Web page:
1. Saturday, was a difficult day. Alpacas have a pretty fine fiber, which makes the yarn very lovely, but more difficult to shear. I emailed with my shearing mentor overnight about the issues I was having. I had not been starting with enough tension on the combs and cutters. As a result of his coaching, Sunday was a much better and more efficient day of shearing.
2. While we have been practicing walking on halters with the alpacas, most of them were not interested in going into the hay barn where the shearing was set up. There were a couple of surface changes... grass to concrete to rubber mat. It appeared very dark in the barn from outside. So, over the next year, we will practice walking into the hay barn with each of the alpacas.
3. Keyla, my teacher, strikes again. She was the only alpaca who got stressed out during the shearing process. A couple of the other alpacas were vocal, but Keyla screamed, spat, drooled, peed, pooped and prolapsed during the process. We only had her down for a few minutes. I was able to shear off her blanket, but nothing else. So she nearly got a llama cut this year. I will call our vet to see if there's something we can do to help her be more relaxed. She is ok, but saved a special spit just for me. She wanted to make sure I knew she wasn't happy about being sheared.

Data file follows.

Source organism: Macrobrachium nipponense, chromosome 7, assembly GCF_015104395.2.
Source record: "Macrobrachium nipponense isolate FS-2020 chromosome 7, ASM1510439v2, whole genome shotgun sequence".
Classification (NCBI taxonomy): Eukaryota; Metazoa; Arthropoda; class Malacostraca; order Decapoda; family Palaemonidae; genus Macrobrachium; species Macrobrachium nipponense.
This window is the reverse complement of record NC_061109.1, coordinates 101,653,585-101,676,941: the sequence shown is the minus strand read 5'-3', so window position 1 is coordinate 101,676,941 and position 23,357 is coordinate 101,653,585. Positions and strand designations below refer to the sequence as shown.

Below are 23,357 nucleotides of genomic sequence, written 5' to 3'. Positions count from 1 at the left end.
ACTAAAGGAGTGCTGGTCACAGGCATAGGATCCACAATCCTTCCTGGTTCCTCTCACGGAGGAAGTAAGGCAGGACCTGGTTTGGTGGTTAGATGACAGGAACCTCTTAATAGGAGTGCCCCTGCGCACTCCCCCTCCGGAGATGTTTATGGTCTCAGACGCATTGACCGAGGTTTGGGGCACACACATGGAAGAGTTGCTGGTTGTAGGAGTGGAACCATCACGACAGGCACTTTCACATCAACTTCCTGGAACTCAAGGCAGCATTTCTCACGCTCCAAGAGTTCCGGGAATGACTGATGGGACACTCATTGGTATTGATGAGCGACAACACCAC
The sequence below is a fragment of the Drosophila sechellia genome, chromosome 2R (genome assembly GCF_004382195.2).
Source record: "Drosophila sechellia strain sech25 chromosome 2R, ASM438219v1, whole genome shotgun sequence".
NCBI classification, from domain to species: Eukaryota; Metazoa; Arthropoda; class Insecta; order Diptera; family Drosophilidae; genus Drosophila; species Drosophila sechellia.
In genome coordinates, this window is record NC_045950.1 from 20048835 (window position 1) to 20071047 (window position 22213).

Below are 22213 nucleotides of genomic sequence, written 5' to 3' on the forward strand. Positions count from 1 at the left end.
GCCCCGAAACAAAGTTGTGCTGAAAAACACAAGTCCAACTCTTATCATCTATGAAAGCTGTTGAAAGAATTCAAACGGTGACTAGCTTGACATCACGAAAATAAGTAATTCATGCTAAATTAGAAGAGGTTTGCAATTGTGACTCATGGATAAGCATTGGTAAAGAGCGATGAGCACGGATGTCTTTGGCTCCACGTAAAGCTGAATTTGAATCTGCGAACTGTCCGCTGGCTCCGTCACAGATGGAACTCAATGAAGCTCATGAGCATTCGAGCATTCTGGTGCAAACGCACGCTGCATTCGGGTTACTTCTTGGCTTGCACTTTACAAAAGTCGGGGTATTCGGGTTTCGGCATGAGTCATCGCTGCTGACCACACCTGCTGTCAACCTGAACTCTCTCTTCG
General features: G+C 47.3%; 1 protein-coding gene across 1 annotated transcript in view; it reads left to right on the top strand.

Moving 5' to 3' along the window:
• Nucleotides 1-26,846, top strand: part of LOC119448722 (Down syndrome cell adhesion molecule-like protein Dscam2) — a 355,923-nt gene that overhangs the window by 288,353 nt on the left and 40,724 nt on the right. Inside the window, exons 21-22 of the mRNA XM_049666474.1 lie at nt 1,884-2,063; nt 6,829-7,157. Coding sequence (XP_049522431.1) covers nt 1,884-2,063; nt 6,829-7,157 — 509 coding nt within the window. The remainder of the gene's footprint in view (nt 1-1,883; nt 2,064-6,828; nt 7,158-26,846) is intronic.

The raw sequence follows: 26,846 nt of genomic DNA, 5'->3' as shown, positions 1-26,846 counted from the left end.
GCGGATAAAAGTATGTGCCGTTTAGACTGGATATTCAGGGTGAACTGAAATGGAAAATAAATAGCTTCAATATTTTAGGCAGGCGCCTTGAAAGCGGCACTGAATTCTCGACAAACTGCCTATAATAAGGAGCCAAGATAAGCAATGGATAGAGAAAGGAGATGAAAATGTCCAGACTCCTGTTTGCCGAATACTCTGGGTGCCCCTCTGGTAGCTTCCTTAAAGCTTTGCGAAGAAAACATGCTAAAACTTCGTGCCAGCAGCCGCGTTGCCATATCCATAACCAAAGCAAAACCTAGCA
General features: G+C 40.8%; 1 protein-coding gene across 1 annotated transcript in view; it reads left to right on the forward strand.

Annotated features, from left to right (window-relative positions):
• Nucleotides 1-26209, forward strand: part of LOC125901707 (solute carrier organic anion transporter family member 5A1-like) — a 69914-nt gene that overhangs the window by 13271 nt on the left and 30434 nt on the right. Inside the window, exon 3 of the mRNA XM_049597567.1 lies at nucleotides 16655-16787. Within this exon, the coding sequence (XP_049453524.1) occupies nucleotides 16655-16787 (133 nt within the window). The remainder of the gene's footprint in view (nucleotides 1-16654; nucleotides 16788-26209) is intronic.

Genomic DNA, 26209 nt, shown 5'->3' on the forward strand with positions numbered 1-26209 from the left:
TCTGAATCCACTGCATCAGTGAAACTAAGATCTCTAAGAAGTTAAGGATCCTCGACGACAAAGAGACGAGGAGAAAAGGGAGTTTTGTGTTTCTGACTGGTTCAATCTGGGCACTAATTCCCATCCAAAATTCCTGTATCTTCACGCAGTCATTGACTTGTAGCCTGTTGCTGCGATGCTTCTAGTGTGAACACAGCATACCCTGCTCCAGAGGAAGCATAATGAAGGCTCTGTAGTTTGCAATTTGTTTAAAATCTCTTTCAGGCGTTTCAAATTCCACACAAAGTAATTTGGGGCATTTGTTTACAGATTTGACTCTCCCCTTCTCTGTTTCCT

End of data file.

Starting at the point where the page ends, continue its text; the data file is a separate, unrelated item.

My next project is to build a skirting table so I can begin to process our harvest.
My husband and I returned to Colorado in 2009 to live a simpler life.
Right now the goal of simple means we are busy. Busy fixing up our farm, raising Alpacas and Tibetan Mastiffs, racing wheelchairs, testing software and building Alpacamundo.
This blog is about these and the other things going on in my head. I hope you find it interesting, useful and inspiring.